BMR full form
Basal Metabolic Rate
BMR full form is Basal Metabolic Rate. Basal metabolic rate (BMR) is the amount of energy (in calories) that a person needs to maintain their body weight in a resting state. This includes the energy needed to keep the heart beating, the lungs breathing, and the brain functioning. It does not include the energy needed for physical activity or digestion.
BMR is measured under very restrictive circumstances while the person lies down quietly for about an hour, usually in a darkened room. The body temperature is also taken at this time.
When doing BMR measurements it is important to do so on an empty stomach and not drink caffeine or smoke during testing because these factors can increase one’s energy needs by as much as 20%.
How does one determine basal metabolic rate? Each individual has different calorie requirements depending on their gender, age, weight, muscle mass, body surface area, and level of daily physical activity. Here are some estimates of calorie requirements based upon general information:
An adult man requires approximately 18 calories per pound per day; whereas, an adult woman requires approximately 15 calories per pound per day. This means that a man weighing 154 pounds would require approximately 2700 calories per day to maintain his weight, whereas, a woman of the same weight would require approximately 2200 calories per day.
The most accurate way to determine one’s BMR is by having it measured in a laboratory while staying in an enclosed chamber where all energy expended is measured. This test can be done overnight or for several days if more information is needed.
However, this does not mean that anyone who wants to know their BMR can’t estimate it using some very simple calculations. There are many sites on the internet that use various formulas to calculate a basal metabolic rate.
One of the most recognized equations was developed by Harris-Benedict and published in 1919. It takes into account a person’s age, weight, height, and gender to estimate BMR.
Many variations of the Harris-Benedict equation have been developed over the years but many use it as a standard. The Mifflin St Jeor equation is another one that has been very popular for calculating the basal metabolic rate. This equation was developed by Mifflin et al in 1990 and takes into account height, weight, age, and sex:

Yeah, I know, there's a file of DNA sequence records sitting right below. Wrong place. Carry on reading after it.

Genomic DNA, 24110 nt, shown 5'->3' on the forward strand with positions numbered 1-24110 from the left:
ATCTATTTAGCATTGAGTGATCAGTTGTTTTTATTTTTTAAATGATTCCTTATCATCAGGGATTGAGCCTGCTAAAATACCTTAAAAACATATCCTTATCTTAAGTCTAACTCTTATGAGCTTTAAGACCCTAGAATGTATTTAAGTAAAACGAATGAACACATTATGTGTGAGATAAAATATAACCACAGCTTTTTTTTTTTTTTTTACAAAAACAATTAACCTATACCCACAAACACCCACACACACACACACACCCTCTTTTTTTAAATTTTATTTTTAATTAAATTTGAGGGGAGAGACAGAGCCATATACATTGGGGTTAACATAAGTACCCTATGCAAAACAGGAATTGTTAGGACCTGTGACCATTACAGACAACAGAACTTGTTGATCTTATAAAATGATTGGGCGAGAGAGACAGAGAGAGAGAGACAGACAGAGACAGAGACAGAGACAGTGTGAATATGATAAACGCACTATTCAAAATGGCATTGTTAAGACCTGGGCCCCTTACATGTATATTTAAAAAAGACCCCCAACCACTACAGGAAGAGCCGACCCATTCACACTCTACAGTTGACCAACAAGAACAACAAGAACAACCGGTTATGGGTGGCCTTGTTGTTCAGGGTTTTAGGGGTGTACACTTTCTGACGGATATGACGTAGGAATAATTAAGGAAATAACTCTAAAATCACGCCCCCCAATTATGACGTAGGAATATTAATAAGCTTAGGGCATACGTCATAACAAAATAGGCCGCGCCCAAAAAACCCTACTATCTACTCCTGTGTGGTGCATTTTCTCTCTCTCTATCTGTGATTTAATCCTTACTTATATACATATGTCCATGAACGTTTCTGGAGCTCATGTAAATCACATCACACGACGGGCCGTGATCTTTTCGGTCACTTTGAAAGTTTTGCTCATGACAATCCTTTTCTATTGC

BMR = (10 x weight) + (6.25 x height) – (5 x age) – 5
Older equations such as those developed by Henry & Rees and Forbes & Hong take into account only height, weight, and age. The Katch McArdle formula is also known as the Cunningham formula is based on lean body mass instead of total body weight.
Many formulas have been developed to estimate calorie requirements for physically active people who engage in strength training, endurance sports, or are involved in heavy manual labor. These equations take into account the person’s BMR, daily activity factor, and additional energy required for physical activity:
Harris-Benedict equation + (physical activity factor x calories expended)
Mifflin St Jeor equation + (physical activity factor x calories expended)
Katch McArdle formula
BMR multiplier = 1.2 – (0.1 x wt in kg)
BMR multiplier = 1.3 -(0.1 x ht in cm)
A quick and easy way to estimate your BMR, daily calorie needs, and total calories burned is by using the Katch McArdle formula as follows:
If you weight 154 pounds (70 kg) then your lean body mass is approximately 70 kilograms (154 lb / 2.2 = 70kg).
Your Lean Body Mass (LBM) in kilograms = weight in pounds / 2.2
To determine TDEE multiply LBM x applicable activity multiplier:
LBM X 1.3=TDEE
TDEE= 70 kg x 1.3= 91 kcal/day + (91 x 24 hours = 2040 kcal/day)
Your approximate TDEE would be 2100 calories per day.